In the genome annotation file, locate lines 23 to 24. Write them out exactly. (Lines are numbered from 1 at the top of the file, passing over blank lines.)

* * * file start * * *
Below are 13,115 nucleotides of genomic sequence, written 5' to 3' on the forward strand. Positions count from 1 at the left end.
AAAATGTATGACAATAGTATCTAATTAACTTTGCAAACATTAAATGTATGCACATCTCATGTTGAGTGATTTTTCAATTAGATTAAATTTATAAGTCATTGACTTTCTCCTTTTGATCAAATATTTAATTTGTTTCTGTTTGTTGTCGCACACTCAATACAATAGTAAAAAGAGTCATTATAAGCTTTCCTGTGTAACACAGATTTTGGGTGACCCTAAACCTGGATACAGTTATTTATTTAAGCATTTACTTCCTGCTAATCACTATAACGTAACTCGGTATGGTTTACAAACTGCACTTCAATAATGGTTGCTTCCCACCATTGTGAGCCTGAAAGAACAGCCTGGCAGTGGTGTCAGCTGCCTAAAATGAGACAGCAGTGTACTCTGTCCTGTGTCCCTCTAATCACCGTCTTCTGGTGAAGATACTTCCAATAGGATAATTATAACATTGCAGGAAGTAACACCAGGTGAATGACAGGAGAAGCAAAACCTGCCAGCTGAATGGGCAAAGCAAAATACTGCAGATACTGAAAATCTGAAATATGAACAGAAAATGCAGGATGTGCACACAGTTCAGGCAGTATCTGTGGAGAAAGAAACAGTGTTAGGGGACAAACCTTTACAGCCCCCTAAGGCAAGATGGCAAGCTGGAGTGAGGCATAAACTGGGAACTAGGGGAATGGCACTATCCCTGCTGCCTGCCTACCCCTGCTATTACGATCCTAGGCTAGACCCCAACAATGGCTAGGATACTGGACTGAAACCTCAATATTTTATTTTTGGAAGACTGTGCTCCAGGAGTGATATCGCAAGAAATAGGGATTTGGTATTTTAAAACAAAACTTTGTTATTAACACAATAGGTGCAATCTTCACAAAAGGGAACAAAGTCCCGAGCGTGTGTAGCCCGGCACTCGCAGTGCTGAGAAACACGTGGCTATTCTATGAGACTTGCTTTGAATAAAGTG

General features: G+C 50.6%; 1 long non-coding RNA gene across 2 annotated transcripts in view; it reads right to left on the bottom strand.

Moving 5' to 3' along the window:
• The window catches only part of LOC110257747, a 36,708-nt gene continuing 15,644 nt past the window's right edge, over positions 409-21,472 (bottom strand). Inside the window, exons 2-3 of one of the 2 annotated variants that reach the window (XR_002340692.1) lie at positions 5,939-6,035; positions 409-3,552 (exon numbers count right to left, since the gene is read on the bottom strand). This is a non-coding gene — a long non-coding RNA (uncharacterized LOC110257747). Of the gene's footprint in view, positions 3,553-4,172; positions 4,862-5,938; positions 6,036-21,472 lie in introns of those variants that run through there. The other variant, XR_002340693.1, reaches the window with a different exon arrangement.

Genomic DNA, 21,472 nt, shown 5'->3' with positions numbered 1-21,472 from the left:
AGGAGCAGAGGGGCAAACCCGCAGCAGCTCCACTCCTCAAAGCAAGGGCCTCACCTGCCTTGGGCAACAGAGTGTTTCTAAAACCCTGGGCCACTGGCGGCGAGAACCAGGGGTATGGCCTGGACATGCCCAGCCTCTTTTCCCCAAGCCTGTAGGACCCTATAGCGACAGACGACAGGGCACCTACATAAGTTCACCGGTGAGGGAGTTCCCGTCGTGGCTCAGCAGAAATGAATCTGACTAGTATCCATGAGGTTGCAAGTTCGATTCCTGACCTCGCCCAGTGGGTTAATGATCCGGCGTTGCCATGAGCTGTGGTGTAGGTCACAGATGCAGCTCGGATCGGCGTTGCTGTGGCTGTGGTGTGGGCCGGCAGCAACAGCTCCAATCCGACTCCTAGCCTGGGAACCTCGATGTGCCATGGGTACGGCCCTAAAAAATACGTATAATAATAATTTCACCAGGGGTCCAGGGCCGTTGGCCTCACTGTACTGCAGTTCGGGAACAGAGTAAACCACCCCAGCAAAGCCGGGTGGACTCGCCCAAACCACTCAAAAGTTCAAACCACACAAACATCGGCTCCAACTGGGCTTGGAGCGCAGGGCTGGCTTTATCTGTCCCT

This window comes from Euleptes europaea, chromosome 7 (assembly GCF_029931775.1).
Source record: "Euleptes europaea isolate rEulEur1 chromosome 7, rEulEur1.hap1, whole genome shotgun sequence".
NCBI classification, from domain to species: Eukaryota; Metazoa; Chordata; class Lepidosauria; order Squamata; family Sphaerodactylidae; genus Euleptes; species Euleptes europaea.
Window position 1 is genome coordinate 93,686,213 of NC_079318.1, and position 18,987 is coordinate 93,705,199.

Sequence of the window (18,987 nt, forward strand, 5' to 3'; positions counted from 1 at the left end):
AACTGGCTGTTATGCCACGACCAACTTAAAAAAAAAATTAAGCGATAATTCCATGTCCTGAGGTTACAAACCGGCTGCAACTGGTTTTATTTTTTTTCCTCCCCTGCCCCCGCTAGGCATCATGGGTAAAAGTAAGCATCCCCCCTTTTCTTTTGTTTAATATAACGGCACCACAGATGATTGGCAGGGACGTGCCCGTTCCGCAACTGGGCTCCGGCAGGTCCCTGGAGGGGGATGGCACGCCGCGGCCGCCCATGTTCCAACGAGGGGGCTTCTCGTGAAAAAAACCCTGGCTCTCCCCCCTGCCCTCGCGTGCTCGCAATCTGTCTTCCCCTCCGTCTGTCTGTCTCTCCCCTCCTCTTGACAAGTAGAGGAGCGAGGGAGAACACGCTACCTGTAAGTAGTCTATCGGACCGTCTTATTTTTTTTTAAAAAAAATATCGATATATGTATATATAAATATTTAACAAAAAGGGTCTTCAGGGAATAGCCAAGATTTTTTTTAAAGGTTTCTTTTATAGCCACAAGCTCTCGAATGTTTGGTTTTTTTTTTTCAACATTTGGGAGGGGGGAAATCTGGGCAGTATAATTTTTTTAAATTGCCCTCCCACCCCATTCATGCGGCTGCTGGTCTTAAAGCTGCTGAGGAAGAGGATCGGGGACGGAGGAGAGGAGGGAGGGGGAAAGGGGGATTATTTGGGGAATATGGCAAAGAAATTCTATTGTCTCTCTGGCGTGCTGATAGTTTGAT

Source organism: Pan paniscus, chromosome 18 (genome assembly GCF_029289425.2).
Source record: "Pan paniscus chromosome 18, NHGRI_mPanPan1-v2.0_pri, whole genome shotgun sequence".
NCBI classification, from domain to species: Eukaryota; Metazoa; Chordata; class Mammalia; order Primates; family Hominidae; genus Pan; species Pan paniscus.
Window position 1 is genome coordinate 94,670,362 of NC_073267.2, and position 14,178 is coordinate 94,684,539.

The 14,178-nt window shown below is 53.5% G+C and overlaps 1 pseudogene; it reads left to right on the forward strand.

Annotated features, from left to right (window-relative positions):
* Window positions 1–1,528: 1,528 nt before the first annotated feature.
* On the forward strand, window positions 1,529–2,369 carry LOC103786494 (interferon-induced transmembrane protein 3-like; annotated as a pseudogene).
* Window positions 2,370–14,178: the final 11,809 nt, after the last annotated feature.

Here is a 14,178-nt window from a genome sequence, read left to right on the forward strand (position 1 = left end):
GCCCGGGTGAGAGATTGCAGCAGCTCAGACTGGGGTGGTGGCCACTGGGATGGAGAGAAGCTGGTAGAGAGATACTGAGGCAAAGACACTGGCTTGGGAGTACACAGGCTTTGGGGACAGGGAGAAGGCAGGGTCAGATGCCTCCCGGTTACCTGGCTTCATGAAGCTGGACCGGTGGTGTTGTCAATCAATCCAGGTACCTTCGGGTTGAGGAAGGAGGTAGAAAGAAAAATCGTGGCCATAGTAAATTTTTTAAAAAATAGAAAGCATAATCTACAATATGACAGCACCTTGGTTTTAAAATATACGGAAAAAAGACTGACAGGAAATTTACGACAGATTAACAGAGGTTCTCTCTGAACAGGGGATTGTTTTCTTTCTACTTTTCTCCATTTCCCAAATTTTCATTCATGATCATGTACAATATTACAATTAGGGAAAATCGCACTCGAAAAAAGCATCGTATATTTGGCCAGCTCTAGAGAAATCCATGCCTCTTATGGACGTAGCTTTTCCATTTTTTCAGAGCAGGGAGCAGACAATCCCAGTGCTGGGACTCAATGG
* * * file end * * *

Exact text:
Here is a 14,178-nt window from a genome sequence, read left to right on the forward strand (position 1 = left end):
GCCCGGGTGAGAGATTGCAGCAGCTCAGACTGGGGTGGTGGCCACTGGGATGGAGAGAAGCTGGTAGAGAGATACTGAGGCAAAGACACTGGCTTGGGAGTACACAGGCTTTGGGGACAGGGAGAAGGCAGGGTCAGATGCCTCCCGGTTACCTGGCTTCATGAAGCTGGACCGGTGGTGTTGTCAATCAATCCAGGTACCTTCGGGTTGAGGAAGGAGGTAGAAAGAAAAATCGTGGCCATAGTAAATTTTTTAAAAAATAGAAAGCATAATCTACAATATGACAGCACCTTGGTTTTAAAATATACGGAAAAAAGACTGACAGGAAATTTACGACAGATTAACAGAGGTTCTCTCTGAACAGGGGATTGTTTTCTTTCTACTTTTCTCCATTTCCCAAATTTTCATTCATGATCATGTACAATATTACAATTAGGGAAAATCGCACTCGAAAAAAGCATCGTATATTTGGCCAGCTCTAGAGAAATCCATGCCTCTTATGGACGTAGCTTTTCCATTTTTTCAGAGCAGGGAGCAGACAATCCCAGTGCTGGGACTCAATGG